While previous Baitercell & Schumacher songs have used guest vocals, the videos never seem to feature the singers, instead relying on sci-fi worlds created by computer graphics. Things are very different in the “Gimme” video.
The video is set in reality and stars guest vocalists Niki Ahu and Flow on Show. And who needs a grainy CGI landscape when you have the old abandoned, graffiti-covered stands of Carlaw Park?
The performers are joined by two groups of dudes – one in white, the other in black. Things seem tense, but before it erupts into a Stanley Street version of West Side Story, everyone comes together to unite in dance. Wearing both black and white together (monochrome – so 2013) everyone enjoys some fresh B-boy moves.
The CGI worlds of Baitercell & Schumacher’s earlier videos are fine, but there’s just something that much more captivating about real people, singing and dancing in a music video. Let that be a cautionary tale for any bands thinking of making an animated video.
Best bit: the concrete block that seems to have magical powers.
Other thing: the lyrics name-check Kanye West’s debut single, “Through the Wire”, only a couple of years old.
The “Lock & Load” video takes inspiration from the song title and sets it in a world of guns, though of the video game variety. It’s set in an uncanny city intersection, with crude computer animation – just the sort of thing that would feature in a video game of the era.
Vocalist Bex plays the protagonist of the game and it’s a pretty simple game. Just her shooting people. There are lots of sound effects, mostly gunfire, and they threaten to dominate the video at the expense of the song. But then, as the song is a chaotic drum ‘n’ bass extravaganza, the gunfire does at least fit the mood.
Like the recent video for Tourist’s song “Do You Feel the Cold?”, this video was also the recipient of a $1500 grant from Positively Wellington Business to make the video in Wellington. So what do you do when the video is set in a fictitious, computer-generated world?
Well, all the building look Wellington-ish, the sort of Victorian style you see down the Courtenay Place end of town. And the buildings are decked out with the brands of local businesses – as well as obvious brands like Hell pizza, Red Bull and urban clothing retailer Spacesuit, there’s also the vegetarian cafe Pranah. Well, video game assassins can’t survive just on pizza and energy drinks.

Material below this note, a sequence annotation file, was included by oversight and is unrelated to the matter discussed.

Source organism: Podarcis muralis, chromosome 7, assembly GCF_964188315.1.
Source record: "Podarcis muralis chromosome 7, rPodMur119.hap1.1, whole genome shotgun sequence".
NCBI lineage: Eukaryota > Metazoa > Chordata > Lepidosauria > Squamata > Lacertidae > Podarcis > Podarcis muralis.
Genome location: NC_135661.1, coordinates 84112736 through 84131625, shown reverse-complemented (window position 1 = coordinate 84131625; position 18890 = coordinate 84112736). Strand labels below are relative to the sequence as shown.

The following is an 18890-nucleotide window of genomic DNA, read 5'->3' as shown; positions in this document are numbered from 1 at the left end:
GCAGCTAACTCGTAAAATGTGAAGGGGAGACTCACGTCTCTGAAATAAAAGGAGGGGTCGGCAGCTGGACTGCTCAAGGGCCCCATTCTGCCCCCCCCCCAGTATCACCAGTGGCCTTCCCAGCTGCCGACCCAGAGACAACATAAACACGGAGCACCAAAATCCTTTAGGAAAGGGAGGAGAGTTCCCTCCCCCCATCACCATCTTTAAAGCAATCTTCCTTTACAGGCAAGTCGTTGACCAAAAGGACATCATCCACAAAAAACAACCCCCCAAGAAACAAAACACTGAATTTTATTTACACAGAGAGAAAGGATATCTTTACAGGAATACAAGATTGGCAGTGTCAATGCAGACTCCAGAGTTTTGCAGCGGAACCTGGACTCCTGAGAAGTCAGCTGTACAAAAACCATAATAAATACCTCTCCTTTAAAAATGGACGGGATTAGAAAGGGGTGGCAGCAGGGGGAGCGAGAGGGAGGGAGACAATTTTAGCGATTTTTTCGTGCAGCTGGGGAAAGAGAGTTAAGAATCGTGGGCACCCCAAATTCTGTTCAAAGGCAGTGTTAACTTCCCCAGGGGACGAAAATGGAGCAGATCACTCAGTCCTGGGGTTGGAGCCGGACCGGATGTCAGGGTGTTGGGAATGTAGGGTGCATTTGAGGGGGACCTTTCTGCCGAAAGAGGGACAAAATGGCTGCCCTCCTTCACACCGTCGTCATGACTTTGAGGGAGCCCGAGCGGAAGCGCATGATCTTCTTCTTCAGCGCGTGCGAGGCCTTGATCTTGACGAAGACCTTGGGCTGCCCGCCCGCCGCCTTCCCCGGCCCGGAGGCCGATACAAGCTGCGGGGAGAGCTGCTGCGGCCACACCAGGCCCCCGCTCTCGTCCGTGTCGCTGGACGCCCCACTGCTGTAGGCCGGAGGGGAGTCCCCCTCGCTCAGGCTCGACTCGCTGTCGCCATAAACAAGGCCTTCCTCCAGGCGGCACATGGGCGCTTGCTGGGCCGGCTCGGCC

The video feels a little bit messy, like they’ve created this video game world, but all there is to do with it is shoot the bad guys. Whereas real video games, well, they tend to be bit more sophisticated.
Best bit: the assassin shoots up a video shop. Not seen – the owner takes the insurance payout and retires before the home video market crashes.
According to the duo’s bio on Amplifier, “What’s Down Low” was “the #2 most played track on NZ Alt Radio for 2004”. Well, that’s something.
This “cult breaks track” (says the YouTube description) features guest vocals from Miss Bex Bexasty, but the video features neither Bailtercell, Schumacher or Bexasty.
Instead it features footage of urban scenes, both indoors and outdoors, with the images sliced into smaller boxes on screen. It’s like that trend for 1960s-style overlapping boxes, but stripped of its humanness and given a cold, hard computer personality.
“Show me hell,” the lyrics implore. And we’re shown a deserted road straddled by big power pylons, shot in black and white footage that’s more a depressing grey than sharp black and white.
Then things get micro with a close up of some fat raindrops, and we see them falling down onto the city streets, filmed like falling bomb rather than delicate droplets. It’s obvious that a lot of stuff in the video is computer generated. But is all of it? It’s hard to tell, with the low-ish res version on YouTube and the greyness of the footage. But I like that – an uncanny valley city.
Best bit: the star-shape formed by the upwards camera angle through the city buildings.